fashion

As COVID-19 has forced the world to slow down, it has pushed the fashion industry into a new and confronting reality. With retail shops forced to close, cancelled orders up to and down the supply chain and a decreased consumer appetite for shopping, the fashion industry has had to take stock.

Its ethical and sustainability issues have been more exposed than ever alongside a consumer awakening that the traditional linear model of “take-make-waste” is no longer feasible. 

The need for fashion to become more circular has never been more apparent. According to the Global Fashion Agenda and Boston Consulting Group,  an estimated 92 million tons of textile waste is created annually from the fashion industry and is estimated to increase by about 60 per cent between 2015 and 2030.

By 2030, the anticipated total fashion waste is 148 million tons, that’s equivalent to 17.5kg of fashion waste for each person globally.

The emergence of resale platforms has greatly improved the lifespan of products and helped to derive considerably more value from produced goods, however, for true circularity to be achieved it needs to start with the design phase. 

Over 70 per cent of environmental impact occurs at the design stage of a product meaning waste and pollution are the results of design flaws. Choosing and sourcing the right materials for production is the first step when designing for sustainability.

The rise of fast fashion has led to the increased adoption of synthetic materials as they are cheap to produce and durable. However, these materials are produced from fossil fuels and are currently unrecyclable.

Worse still when these fabrics are blended with another fibre making it incredibly hard to separate again into recyclable materials although extensive research and practice by the Hong Kong Research Institute for Textile & Apparel are easing this process.

Also Read: How consumers are prioritising sustainability beyond the single lens of eco-friendly products

A common misconception about recycled polyester is that it comes from preloved polyester clothing, however, it is made from plastic bottles and can in fact be detrimental to the circular economy as it impedes the ability for old plastic bottles to be recycled into new ones.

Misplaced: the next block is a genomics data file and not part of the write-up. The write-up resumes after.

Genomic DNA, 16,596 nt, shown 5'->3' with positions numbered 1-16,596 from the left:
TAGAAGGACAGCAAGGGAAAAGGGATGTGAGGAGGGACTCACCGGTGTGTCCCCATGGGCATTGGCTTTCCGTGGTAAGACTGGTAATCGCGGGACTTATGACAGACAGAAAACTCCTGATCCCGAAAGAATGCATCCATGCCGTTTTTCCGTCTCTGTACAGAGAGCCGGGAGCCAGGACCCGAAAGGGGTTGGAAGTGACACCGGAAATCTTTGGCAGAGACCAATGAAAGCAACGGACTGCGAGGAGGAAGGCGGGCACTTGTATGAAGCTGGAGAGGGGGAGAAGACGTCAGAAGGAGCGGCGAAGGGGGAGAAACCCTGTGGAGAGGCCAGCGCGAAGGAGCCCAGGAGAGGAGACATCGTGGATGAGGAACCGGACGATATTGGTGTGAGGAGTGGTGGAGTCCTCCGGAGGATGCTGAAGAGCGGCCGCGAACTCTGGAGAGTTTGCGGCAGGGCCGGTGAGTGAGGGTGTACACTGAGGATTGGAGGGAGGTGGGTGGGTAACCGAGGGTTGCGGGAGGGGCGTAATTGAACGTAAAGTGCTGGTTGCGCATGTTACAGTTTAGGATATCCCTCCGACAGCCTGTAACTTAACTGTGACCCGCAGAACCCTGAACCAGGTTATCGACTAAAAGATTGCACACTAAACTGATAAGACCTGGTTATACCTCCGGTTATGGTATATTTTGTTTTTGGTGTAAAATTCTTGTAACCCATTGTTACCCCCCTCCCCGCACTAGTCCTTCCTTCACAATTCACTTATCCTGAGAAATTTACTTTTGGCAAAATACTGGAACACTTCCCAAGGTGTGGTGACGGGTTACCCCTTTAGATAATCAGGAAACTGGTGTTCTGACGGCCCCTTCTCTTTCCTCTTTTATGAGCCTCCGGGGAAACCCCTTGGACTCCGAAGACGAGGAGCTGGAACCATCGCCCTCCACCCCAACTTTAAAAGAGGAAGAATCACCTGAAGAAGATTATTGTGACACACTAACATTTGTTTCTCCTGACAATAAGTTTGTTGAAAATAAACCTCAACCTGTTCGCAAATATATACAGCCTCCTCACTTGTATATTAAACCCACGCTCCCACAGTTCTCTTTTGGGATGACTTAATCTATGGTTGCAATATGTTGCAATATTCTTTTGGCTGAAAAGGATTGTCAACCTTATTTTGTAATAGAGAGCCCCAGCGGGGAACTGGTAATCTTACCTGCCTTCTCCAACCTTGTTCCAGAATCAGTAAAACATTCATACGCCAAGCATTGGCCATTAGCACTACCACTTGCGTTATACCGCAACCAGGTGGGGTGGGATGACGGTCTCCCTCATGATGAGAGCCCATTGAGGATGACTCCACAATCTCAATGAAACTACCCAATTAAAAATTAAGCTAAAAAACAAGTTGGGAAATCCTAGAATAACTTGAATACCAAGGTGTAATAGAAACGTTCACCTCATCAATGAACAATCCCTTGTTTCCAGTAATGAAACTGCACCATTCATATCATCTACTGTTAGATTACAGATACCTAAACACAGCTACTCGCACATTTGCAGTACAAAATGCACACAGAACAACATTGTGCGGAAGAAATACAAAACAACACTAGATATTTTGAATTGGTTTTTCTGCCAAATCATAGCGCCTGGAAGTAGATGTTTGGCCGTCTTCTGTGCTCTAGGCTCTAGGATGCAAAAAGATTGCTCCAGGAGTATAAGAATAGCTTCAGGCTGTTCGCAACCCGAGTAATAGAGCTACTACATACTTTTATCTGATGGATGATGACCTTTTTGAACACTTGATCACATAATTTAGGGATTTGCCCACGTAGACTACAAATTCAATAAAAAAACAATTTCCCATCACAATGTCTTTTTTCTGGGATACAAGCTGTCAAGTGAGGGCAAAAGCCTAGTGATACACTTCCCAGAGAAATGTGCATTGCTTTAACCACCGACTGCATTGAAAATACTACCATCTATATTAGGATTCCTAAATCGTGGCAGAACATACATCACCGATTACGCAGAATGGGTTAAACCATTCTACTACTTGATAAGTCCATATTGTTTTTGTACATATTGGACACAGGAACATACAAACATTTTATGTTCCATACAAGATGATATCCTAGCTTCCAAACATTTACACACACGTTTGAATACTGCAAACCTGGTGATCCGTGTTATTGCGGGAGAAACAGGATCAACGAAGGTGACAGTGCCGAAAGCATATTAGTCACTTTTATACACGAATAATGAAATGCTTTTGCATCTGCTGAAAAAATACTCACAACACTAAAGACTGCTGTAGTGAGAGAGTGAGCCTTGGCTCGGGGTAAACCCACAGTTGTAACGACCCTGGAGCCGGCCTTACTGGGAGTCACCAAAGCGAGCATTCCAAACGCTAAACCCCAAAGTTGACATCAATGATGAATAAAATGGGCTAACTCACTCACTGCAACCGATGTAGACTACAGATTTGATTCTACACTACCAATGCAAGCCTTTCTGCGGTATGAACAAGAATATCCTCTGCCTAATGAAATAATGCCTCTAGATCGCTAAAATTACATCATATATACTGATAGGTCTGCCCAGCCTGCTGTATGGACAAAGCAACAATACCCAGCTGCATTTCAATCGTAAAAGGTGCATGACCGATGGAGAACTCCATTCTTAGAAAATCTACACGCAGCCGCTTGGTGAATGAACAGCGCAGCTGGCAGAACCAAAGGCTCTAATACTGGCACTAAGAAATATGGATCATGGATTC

Design with end in mind

Product designers need to research and select the best natural fibres for their products. Its carbon output and recyclability need to be as important as its form and function. Determining the carbon output of each material can be difficult as, for example, cotton is grown differently across the world due to different conditions and climates.

However, there are a number of platforms, such as the Higg Index which was created by the Sustainable Apparel Coalition, that is trying to improve transparency and credibility to carbon emission figures. A longer-term sustainable solution needs to be found to replace fashion’s dependency on these cheap to produce fibres.

Innovative companies, such as Pangaia, have developed brand new fabrics with the same qualities of synthetic fibres but made out of natural ingredients such as eucalyptus and seaweed. These promising developments however have yet to scale.

Product designers also need to design with their end of life in mind. How can the product’s lifespan be maximized? After its first owners, can it be reused? Or perhaps recycled or upcycled? Encouragingly we have seen a huge rise in afterlife repair services.